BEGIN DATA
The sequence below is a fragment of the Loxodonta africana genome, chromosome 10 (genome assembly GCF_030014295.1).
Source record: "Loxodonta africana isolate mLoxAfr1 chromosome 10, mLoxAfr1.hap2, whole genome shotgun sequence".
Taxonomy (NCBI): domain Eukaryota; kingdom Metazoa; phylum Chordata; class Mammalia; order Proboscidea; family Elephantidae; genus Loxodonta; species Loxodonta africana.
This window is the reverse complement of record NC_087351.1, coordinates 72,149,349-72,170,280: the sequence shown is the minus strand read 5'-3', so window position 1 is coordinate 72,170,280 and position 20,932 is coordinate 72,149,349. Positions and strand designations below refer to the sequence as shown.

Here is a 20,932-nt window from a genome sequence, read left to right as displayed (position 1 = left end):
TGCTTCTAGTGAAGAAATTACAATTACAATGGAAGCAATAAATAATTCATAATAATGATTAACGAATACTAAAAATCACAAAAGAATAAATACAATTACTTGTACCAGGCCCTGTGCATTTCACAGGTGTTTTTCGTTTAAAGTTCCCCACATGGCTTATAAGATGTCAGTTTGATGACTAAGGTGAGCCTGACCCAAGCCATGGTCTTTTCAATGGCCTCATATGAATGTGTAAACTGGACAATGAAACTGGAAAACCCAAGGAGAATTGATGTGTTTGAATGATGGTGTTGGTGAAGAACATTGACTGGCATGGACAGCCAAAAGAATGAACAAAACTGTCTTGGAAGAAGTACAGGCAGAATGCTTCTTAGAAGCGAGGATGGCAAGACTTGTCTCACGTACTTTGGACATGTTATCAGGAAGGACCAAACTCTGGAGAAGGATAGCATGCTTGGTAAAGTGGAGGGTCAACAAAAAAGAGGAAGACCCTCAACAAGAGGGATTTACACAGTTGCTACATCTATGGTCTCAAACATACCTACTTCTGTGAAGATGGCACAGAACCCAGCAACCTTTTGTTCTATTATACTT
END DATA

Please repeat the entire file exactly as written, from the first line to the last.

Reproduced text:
The sequence below is a fragment of the Loxodonta africana genome, chromosome 10 (genome assembly GCF_030014295.1).
Source record: "Loxodonta africana isolate mLoxAfr1 chromosome 10, mLoxAfr1.hap2, whole genome shotgun sequence".
Taxonomy (NCBI): domain Eukaryota; kingdom Metazoa; phylum Chordata; class Mammalia; order Proboscidea; family Elephantidae; genus Loxodonta; species Loxodonta africana.
This window is the reverse complement of record NC_087351.1, coordinates 72,149,349-72,170,280: the sequence shown is the minus strand read 5'-3', so window position 1 is coordinate 72,170,280 and position 20,932 is coordinate 72,149,349. Positions and strand designations below refer to the sequence as shown.

Here is a 20,932-nt window from a genome sequence, read left to right as displayed (position 1 = left end):
TGCTTCTAGTGAAGAAATTACAATTACAATGGAAGCAATAAATAATTCATAATAATGATTAACGAATACTAAAAATCACAAAAGAATAAATACAATTACTTGTACCAGGCCCTGTGCATTTCACAGGTGTTTTTCGTTTAAAGTTCCCCACATGGCTTATAAGATGTCAGTTTGATGACTAAGGTGAGCCTGACCCAAGCCATGGTCTTTTCAATGGCCTCATATGAATGTGTAAACTGGACAATGAAACTGGAAAACCCAAGGAGAATTGATGTGTTTGAATGATGGTGTTGGTGAAGAACATTGACTGGCATGGACAGCCAAAAGAATGAACAAAACTGTCTTGGAAGAAGTACAGGCAGAATGCTTCTTAGAAGCGAGGATGGCAAGACTTGTCTCACGTACTTTGGACATGTTATCAGGAAGGACCAAACTCTGGAGAAGGATAGCATGCTTGGTAAAGTGGAGGGTCAACAAAAAAGAGGAAGACCCTCAACAAGAGGGATTTACACAGTTGCTACATCTATGGTCTCAAACATACCTACTTCTGTGAAGATGGCACAGAACCCAGCAACCTTTTGTTCTATTATACTT